On top of his ability to anti strat effectively, seang@res is an innovative in game leader, creating useful tidbits that we use today, such as the end of ivy smoke on Train, the B smoke on Cache that blocks off the AWP, and more recently, threw a decoy execute into play to bait out Team Liquid’s utility, and then threw their exec smokes. Innovation catches teams off guard, and the element of surprise can be used to your advantage in matches.

Playing under Sean was very structured; you will always be prepared going into a big game. He does a lot of demo watching, so when playing with him, you’re going to feel pretty confident in his calling – Daniel “roca” Gustaferri (former teammate)

The statement from his former teammates gives off the general idea that Sean puts in a lot of time to prepare his team adequately for the team that they’re facing. As stated in roca’s statement, Sean’s preparation outside of the server was at a high level. As a result, he would bring in useful information for his team, and as a result they would be structured and set up accordingly. Preparation for the match, or matches ahead, is crucial. Adequate preparation is necessary when tackling opponents, and the fact that his teammates felt confident in his setups, structure and the information he brought into the server shows how hard he worked outside the server and inside the server for his team.

Sean’s leadership skills and tactical prowess have been put to the test throughout the year, and that has paid off with Misfits’ recent success, qualifying for the finals of the Pro League and qualifying for the main major qualifier. His team will be put to the test during that major qualifier and during the ESL Pro League Finals. Misfits’ run of form towards the end of the calendar year reinforces the hard work that seang@res puts into preparing his team.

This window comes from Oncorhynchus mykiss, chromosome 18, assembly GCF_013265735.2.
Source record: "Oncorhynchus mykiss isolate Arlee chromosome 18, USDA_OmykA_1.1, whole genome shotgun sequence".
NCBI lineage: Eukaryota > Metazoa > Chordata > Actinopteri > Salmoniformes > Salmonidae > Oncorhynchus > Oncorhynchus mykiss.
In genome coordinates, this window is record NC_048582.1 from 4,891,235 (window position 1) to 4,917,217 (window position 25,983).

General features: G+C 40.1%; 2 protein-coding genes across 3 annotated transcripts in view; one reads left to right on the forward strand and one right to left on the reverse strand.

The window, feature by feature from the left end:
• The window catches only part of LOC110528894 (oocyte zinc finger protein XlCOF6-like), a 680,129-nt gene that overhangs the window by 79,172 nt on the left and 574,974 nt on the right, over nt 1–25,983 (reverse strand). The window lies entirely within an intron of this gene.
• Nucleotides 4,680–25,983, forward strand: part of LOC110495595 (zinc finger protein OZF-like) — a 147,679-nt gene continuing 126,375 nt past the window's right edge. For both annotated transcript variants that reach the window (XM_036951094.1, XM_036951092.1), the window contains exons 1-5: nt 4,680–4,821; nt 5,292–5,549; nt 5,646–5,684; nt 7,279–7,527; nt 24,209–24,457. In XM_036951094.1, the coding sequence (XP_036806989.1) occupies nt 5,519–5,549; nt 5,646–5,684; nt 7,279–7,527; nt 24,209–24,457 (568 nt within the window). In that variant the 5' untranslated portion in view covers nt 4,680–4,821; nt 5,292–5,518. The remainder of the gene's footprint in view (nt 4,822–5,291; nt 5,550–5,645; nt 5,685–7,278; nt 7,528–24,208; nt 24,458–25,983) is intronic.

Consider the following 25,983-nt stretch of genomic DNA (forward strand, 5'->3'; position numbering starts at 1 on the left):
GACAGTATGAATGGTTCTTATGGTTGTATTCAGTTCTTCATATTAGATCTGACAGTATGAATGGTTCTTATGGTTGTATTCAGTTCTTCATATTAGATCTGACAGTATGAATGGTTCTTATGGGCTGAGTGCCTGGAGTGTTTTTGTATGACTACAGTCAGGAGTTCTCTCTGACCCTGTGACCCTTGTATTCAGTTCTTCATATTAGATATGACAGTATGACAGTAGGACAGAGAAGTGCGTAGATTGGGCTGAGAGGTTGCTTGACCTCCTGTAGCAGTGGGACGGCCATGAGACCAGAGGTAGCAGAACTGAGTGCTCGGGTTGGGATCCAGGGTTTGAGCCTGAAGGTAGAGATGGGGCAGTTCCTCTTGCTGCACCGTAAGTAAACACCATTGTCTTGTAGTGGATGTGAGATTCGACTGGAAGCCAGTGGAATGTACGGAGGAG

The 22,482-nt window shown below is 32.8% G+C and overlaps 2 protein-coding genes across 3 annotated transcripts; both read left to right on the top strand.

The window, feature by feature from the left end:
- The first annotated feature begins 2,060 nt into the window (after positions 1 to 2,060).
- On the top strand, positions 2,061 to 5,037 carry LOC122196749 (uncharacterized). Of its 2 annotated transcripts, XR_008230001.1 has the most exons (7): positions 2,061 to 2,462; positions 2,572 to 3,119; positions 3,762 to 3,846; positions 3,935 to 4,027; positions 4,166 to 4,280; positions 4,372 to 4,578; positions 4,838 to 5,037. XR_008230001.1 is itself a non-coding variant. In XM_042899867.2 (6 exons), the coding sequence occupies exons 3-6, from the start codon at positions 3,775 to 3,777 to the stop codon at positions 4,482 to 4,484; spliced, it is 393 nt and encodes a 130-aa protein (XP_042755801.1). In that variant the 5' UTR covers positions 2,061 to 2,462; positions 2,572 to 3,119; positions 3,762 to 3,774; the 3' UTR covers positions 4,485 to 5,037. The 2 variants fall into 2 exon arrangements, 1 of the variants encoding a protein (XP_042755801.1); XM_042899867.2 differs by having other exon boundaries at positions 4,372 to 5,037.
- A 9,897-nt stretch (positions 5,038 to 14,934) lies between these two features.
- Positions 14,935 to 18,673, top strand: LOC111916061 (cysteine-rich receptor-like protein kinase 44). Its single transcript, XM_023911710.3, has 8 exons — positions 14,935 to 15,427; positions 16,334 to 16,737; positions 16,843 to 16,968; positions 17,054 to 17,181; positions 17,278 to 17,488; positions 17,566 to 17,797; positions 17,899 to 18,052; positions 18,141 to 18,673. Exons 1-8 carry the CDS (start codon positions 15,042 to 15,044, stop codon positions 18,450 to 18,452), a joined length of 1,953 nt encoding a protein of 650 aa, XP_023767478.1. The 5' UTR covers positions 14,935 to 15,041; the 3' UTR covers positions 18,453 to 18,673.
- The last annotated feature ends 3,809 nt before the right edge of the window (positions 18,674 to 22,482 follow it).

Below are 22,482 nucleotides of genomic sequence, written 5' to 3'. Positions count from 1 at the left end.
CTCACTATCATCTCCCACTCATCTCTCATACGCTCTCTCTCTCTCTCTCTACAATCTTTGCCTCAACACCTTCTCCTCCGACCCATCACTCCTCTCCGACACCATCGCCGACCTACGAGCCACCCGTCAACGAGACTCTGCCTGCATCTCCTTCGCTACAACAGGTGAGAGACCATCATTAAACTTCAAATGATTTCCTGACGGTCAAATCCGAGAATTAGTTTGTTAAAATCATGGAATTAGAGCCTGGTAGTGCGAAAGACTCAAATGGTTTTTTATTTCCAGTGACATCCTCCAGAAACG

Sean’s career has been filled with ups and downs throughout his tenures on compLexity, Cloud9 and Echo Fox. He has had ups and downs on Misfits, but now it’s starting to look up with two very important tournaments on the horizon. Misfits have come to, and have looked very strong in their last few showings, and, by the looks of things, have room to develop into an even stronger team.

Sean’s ability to effectively anti strat his opponents, as well as his knack for logical thinking and innovation makes him one of, if not the best in game leader in North America to date. His ability to dedicate himself to studying opponents and setting up his team’s structure accordingly ensured that his team went into their matches with adequate preparation. His successes over the years are a result of his mind for the game, and the players around him.

With a career filled with ups and downs, seang@res has proven throughout his tenure as a professional Counter Strike player that he has the fortitude to press forward, even in the most trying times. As a leader, perseverance is key, and Sean was able to persevere and hang on throughout the lows, and was rewarded eventually, and has been rewarded once again. A mixture of a strong ability to anti strat, innovation, the ability to scout an opponent well, logical and tactical thinking grouped with the ability to utilise his players correctly, and strong leadership traits, such as intelligence, toughness, determination and vision makes him the strongest in game leader in North America, who has enjoyed success throughout his career.

Now, we look to the the ESL Pro League Finals and the ELEAGUE Boston Major Main Qualifier to see if seang@res and the players of Misfits can continue the run of form that they have been on.


Photo Credit: Clickon, Dexerto & Dreamhack

About The Author

Esports Manager

My first video game was Tonka Construction for the PC. I played that in 2000, at 3 years of age, and have been hooked by video games ever since. I like to dabble in as many games as I possibly can, but nothing can come close to a captivating story, an intense multiplayer experience or a well made RTS game. In 2015, I found what can only be described as passion and love for esports. Now I convey that passion, love and knowledge through articles about esports titles, most notably Counter Strike.